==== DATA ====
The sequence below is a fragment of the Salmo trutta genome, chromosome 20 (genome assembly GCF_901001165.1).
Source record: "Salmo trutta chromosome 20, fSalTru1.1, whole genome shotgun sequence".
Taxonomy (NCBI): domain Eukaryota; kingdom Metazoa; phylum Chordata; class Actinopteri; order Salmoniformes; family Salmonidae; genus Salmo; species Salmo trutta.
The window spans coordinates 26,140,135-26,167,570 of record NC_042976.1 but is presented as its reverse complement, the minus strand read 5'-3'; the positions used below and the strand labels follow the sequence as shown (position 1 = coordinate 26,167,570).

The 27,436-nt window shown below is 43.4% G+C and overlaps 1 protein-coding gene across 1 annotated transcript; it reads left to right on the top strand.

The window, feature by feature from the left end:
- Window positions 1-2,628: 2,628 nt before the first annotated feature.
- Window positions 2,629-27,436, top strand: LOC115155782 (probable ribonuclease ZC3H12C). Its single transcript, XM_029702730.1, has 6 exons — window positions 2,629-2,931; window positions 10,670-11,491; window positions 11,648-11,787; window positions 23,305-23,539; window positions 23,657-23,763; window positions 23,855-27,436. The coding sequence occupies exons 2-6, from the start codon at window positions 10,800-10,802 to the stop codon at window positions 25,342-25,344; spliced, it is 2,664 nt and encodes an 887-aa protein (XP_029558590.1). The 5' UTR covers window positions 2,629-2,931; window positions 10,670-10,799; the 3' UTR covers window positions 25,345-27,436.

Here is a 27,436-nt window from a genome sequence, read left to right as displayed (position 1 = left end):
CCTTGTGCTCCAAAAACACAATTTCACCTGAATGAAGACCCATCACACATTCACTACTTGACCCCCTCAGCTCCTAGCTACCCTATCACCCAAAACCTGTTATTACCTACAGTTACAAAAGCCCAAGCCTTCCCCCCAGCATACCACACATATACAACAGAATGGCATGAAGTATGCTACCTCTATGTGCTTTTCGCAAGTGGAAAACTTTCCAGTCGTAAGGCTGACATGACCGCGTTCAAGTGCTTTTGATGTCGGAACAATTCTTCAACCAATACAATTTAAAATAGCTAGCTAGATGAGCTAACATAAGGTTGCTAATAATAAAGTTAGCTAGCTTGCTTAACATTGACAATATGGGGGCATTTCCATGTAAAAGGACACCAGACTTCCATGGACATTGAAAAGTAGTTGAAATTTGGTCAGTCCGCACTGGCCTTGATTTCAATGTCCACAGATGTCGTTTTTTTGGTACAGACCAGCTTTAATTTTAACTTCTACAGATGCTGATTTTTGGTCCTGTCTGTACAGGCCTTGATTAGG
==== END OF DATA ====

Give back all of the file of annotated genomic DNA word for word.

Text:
The sequence below is a fragment of the Salmo trutta genome, chromosome 20 (genome assembly GCF_901001165.1).
Source record: "Salmo trutta chromosome 20, fSalTru1.1, whole genome shotgun sequence".
Taxonomy (NCBI): domain Eukaryota; kingdom Metazoa; phylum Chordata; class Actinopteri; order Salmoniformes; family Salmonidae; genus Salmo; species Salmo trutta.
The window spans coordinates 26,140,135-26,167,570 of record NC_042976.1 but is presented as its reverse complement, the minus strand read 5'-3'; the positions used below and the strand labels follow the sequence as shown (position 1 = coordinate 26,167,570).

The 27,436-nt window shown below is 43.4% G+C and overlaps 1 protein-coding gene across 1 annotated transcript; it reads left to right on the top strand.

The window, feature by feature from the left end:
- Window positions 1-2,628: 2,628 nt before the first annotated feature.
- Window positions 2,629-27,436, top strand: LOC115155782 (probable ribonuclease ZC3H12C). Its single transcript, XM_029702730.1, has 6 exons — window positions 2,629-2,931; window positions 10,670-11,491; window positions 11,648-11,787; window positions 23,305-23,539; window positions 23,657-23,763; window positions 23,855-27,436. The coding sequence occupies exons 2-6, from the start codon at window positions 10,800-10,802 to the stop codon at window positions 25,342-25,344; spliced, it is 2,664 nt and encodes an 887-aa protein (XP_029558590.1). The 5' UTR covers window positions 2,629-2,931; window positions 10,670-10,799; the 3' UTR covers window positions 25,345-27,436.

Here is a 27,436-nt window from a genome sequence, read left to right as displayed (position 1 = left end):
CCTTGTGCTCCAAAAACACAATTTCACCTGAATGAAGACCCATCACACATTCACTACTTGACCCCCTCAGCTCCTAGCTACCCTATCACCCAAAACCTGTTATTACCTACAGTTACAAAAGCCCAAGCCTTCCCCCCAGCATACCACACATATACAACAGAATGGCATGAAGTATGCTACCTCTATGTGCTTTTCGCAAGTGGAAAACTTTCCAGTCGTAAGGCTGACATGACCGCGTTCAAGTGCTTTTGATGTCGGAACAATTCTTCAACCAATACAATTTAAAATAGCTAGCTAGATGAGCTAACATAAGGTTGCTAATAATAAAGTTAGCTAGCTTGCTTAACATTGACAATATGGGGGCATTTCCATGTAAAAGGACACCAGACTTCCATGGACATTGAAAAGTAGTTGAAATTTGGTCAGTCCGCACTGGCCTTGATTTCAATGTCCACAGATGTCGTTTTTTTGGTACAGACCAGCTTTAATTTTAACTTCTACAGATGCTGATTTTTGGTCCTGTCTGTACAGGCCTTGATTAGG